This works quite well for them. But one disaster just is not enough. Almost having reached safer ground, Joe is lowered over a cliff edge, hanging free with his whole weight on the rope. There was no way to let him down any lower, and he could not climb back up. After supporting Joe’s weight for the longest possible time and with his belaying seat disintegrating underneath him, Simon was forced to make the brutal decision of cutting the rope to save his own life. Traumatized, he reached the base camp alone and had to tell Richard that Joe was presumably dead.

Joe, meanwhile, had survived his fall into a crevasse and began the mind-boggling process of hopping and crawling towards the base camp. His injured leg was completely destroyed and useless by then. Nothing short of a miracle, he reached them mere hours before their departure back to Lima.

This book is filled with technical descriptions of the climb itself and the gear they used, but also offers a very interesting psychological angle. Simon Yates faced a lot of criticism for his decision to cut the rope. People argued that he should have decided to (probably) die with his friend instead of cutting Joe loose to save himself. Joe shows a huge strength of character. He offered comfort and voiced his complete support and understanding to Simon before being even remotely recovered.

Dead Mountain

As mentioned in a previous post, I am (perhaps weirdly) fascinated by mountaineering books and the disasters that often accompany them. Dead Mountain by Donnie Eichar falls firmly into that category. It is an account of a mystery that leads to the death of nine experienced hikers in the Russian Ural Mountains.

In 1959, nine university students – all of them experienced hikers – set out on a trip that was supposed to earn them the next hiking grade. The group surrounding Igor Dyatlov died under circumstances that still lead to confusions decades later. The bodies of the hikers were found outside their tent, all of them without shoes and proper clothing. Their tent was cut open from the inside, giving the impression that all of them fled into the night in a panic. While most of them died from spending the pitch-black night in freezing temperatures, violent injuries were found on some of the bodies.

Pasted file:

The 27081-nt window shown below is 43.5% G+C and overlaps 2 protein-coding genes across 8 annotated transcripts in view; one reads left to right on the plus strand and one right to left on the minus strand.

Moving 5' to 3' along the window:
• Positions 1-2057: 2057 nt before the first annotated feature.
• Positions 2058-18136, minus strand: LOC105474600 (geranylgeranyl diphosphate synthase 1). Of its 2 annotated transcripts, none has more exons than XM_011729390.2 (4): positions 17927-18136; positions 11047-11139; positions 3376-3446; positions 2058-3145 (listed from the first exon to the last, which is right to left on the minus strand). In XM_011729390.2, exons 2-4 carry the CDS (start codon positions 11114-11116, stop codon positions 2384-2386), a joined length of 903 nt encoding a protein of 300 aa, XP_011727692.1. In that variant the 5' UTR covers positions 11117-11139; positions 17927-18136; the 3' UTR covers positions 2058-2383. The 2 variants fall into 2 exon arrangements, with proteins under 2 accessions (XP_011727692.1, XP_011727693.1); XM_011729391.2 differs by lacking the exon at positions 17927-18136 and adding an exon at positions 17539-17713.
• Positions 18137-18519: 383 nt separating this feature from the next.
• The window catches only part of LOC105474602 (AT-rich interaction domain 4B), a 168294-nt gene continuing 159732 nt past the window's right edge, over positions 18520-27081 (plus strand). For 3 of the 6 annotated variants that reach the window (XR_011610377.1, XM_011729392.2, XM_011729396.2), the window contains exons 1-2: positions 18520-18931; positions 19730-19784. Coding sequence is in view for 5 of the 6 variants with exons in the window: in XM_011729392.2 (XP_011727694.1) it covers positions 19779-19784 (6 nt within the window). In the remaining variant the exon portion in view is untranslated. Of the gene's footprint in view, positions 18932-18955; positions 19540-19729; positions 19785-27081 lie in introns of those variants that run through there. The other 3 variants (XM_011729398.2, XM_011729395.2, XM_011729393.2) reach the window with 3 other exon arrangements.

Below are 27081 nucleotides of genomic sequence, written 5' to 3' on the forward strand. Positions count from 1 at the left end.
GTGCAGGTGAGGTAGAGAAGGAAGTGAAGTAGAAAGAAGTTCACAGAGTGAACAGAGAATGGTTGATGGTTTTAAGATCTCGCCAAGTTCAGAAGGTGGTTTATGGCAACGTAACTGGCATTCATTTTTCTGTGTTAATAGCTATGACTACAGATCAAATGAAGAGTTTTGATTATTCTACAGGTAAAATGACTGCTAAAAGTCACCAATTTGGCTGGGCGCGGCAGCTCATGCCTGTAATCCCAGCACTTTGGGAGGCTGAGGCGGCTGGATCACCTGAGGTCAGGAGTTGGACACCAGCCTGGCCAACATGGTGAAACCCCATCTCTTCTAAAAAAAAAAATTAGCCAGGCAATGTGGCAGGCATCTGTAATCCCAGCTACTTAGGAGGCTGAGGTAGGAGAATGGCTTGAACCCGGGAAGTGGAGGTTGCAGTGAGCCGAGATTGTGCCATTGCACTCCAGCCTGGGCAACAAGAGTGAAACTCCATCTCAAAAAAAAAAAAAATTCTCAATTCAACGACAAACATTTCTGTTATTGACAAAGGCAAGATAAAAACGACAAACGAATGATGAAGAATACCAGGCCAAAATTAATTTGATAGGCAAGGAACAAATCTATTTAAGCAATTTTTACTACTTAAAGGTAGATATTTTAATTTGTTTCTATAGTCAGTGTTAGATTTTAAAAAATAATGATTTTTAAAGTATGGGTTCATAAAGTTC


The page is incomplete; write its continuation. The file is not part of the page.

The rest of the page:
In his book Eichar tries to find a plausible explanation for the events on the titular Dead Mountain that does not involve conspiracy theories. In 1959, the investigation was wrapped up with the explanation that the hikers left their tent because of an “unknown compelling force”, after all. We are talking about Soviet cover-ups, rocket launches, strange lights in the sky and radiation readings. A big part of my fascination with this book was caused by the photographs reproduced from the hiker’s cameras, supported by translations of their journal entries. This made following their story almost a personal matter.

I was very satisfied with the (scientific) conclusion Eichar provides in the end, although probably only one of the hikers could have told us what really happened that night.

Wordslut

Wordslut. A feminist guide to taking back the English language by Amanda Montell, published 28 May 2019.

I was made aware of this sociolinguistic book by a friend, who knows that I like to learn about words, their origins, their (current) usage – in short, that I am a hedge-linguist and a wordslut. Said friend and I then did a buddy listen of the book; we both listened to the audiobook and had a Zoom meeting to talk about it. We both liked the narration by the author herself, she is snarky and has a lot of serious things to say about the English language.